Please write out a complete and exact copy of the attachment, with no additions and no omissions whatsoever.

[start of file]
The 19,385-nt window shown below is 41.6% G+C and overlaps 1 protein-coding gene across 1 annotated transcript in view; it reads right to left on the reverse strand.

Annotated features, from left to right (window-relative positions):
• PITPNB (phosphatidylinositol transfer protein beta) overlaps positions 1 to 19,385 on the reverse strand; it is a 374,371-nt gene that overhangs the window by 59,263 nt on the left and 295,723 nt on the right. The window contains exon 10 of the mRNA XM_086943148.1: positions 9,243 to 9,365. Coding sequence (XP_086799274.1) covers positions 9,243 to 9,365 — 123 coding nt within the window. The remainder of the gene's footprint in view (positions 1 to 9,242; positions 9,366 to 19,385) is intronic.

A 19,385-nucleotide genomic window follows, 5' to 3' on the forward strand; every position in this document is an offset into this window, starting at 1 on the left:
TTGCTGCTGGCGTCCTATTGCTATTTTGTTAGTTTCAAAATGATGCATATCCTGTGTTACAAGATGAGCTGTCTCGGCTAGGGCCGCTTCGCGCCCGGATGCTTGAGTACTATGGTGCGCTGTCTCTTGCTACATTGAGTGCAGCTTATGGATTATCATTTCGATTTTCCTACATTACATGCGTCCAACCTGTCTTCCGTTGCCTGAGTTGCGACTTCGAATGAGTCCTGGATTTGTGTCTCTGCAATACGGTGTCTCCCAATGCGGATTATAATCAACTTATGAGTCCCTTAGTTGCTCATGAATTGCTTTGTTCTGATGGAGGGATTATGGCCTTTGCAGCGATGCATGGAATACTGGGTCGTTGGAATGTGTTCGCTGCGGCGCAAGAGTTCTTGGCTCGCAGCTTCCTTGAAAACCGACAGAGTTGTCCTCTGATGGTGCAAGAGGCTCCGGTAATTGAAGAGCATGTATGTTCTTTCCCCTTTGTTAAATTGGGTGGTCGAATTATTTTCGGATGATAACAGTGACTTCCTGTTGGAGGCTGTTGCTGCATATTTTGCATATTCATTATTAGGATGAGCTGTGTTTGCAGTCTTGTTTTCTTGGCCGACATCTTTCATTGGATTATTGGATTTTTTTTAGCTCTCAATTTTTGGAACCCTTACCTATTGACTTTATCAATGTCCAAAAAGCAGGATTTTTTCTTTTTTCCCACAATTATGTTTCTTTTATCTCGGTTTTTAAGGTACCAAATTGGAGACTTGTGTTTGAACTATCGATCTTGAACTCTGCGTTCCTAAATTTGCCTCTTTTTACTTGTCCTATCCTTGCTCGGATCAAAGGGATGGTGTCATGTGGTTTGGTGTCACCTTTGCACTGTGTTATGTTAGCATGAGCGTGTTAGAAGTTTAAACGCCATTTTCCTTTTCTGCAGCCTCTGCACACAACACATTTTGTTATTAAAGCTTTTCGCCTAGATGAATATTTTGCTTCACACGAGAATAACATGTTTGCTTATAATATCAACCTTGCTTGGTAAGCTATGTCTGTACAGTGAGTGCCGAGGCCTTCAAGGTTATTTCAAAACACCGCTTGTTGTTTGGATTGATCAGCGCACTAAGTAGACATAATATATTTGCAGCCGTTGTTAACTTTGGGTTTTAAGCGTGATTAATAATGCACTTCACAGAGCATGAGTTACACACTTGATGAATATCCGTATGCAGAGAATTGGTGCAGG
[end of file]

The 19,385-nt window shown below is 41.6% G+C and overlaps 1 protein-coding gene across 1 annotated transcript in view; it reads right to left on the reverse strand.

Annotated features, from left to right (window-relative positions):
• PITPNB (phosphatidylinositol transfer protein beta) overlaps positions 1 to 19,385 on the reverse strand; it is a 374,371-nt gene that overhangs the window by 59,263 nt on the left and 295,723 nt on the right. The window contains exon 10 of the mRNA XM_086943148.1: positions 9,243 to 9,365. Coding sequence (XP_086799274.1) covers positions 9,243 to 9,365 — 123 coding nt within the window. The remainder of the gene's footprint in view (positions 1 to 9,242; positions 9,366 to 19,385) is intronic.

A 19,385-nucleotide genomic window follows, 5' to 3' on the forward strand; every position in this document is an offset into this window, starting at 1 on the left:
TTGCTGCTGGCGTCCTATTGCTATTTTGTTAGTTTCAAAATGATGCATATCCTGTGTTACAAGATGAGCTGTCTCGGCTAGGGCCGCTTCGCGCCCGGATGCTTGAGTACTATGGTGCGCTGTCTCTTGCTACATTGAGTGCAGCTTATGGATTATCATTTCGATTTTCCTACATTACATGCGTCCAACCTGTCTTCCGTTGCCTGAGTTGCGACTTCGAATGAGTCCTGGATTTGTGTCTCTGCAATACGGTGTCTCCCAATGCGGATTATAATCAACTTATGAGTCCCTTAGTTGCTCATGAATTGCTTTGTTCTGATGGAGGGATTATGGCCTTTGCAGCGATGCATGGAATACTGGGTCGTTGGAATGTGTTCGCTGCGGCGCAAGAGTTCTTGGCTCGCAGCTTCCTTGAAAACCGACAGAGTTGTCCTCTGATGGTGCAAGAGGCTCCGGTAATTGAAGAGCATGTATGTTCTTTCCCCTTTGTTAAATTGGGTGGTCGAATTATTTTCGGATGATAACAGTGACTTCCTGTTGGAGGCTGTTGCTGCATATTTTGCATATTCATTATTAGGATGAGCTGTGTTTGCAGTCTTGTTTTCTTGGCCGACATCTTTCATTGGATTATTGGATTTTTTTTAGCTCTCAATTTTTGGAACCCTTACCTATTGACTTTATCAATGTCCAAAAAGCAGGATTTTTTCTTTTTTCCCACAATTATGTTTCTTTTATCTCGGTTTTTAAGGTACCAAATTGGAGACTTGTGTTTGAACTATCGATCTTGAACTCTGCGTTCCTAAATTTGCCTCTTTTTACTTGTCCTATCCTTGCTCGGATCAAAGGGATGGTGTCATGTGGTTTGGTGTCACCTTTGCACTGTGTTATGTTAGCATGAGCGTGTTAGAAGTTTAAACGCCATTTTCCTTTTCTGCAGCCTCTGCACACAACACATTTTGTTATTAAAGCTTTTCGCCTAGATGAATATTTTGCTTCACACGAGAATAACATGTTTGCTTATAATATCAACCTTGCTTGGTAAGCTATGTCTGTACAGTGAGTGCCGAGGCCTTCAAGGTTATTTCAAAACACCGCTTGTTGTTTGGATTGATCAGCGCACTAAGTAGACATAATATATTTGCAGCCGTTGTTAACTTTGGGTTTTAAGCGTGATTAATAATGCACTTCACAGAGCATGAGTTACACACTTGATGAATATCCGTATGCAGAGAATTGGTGCAGG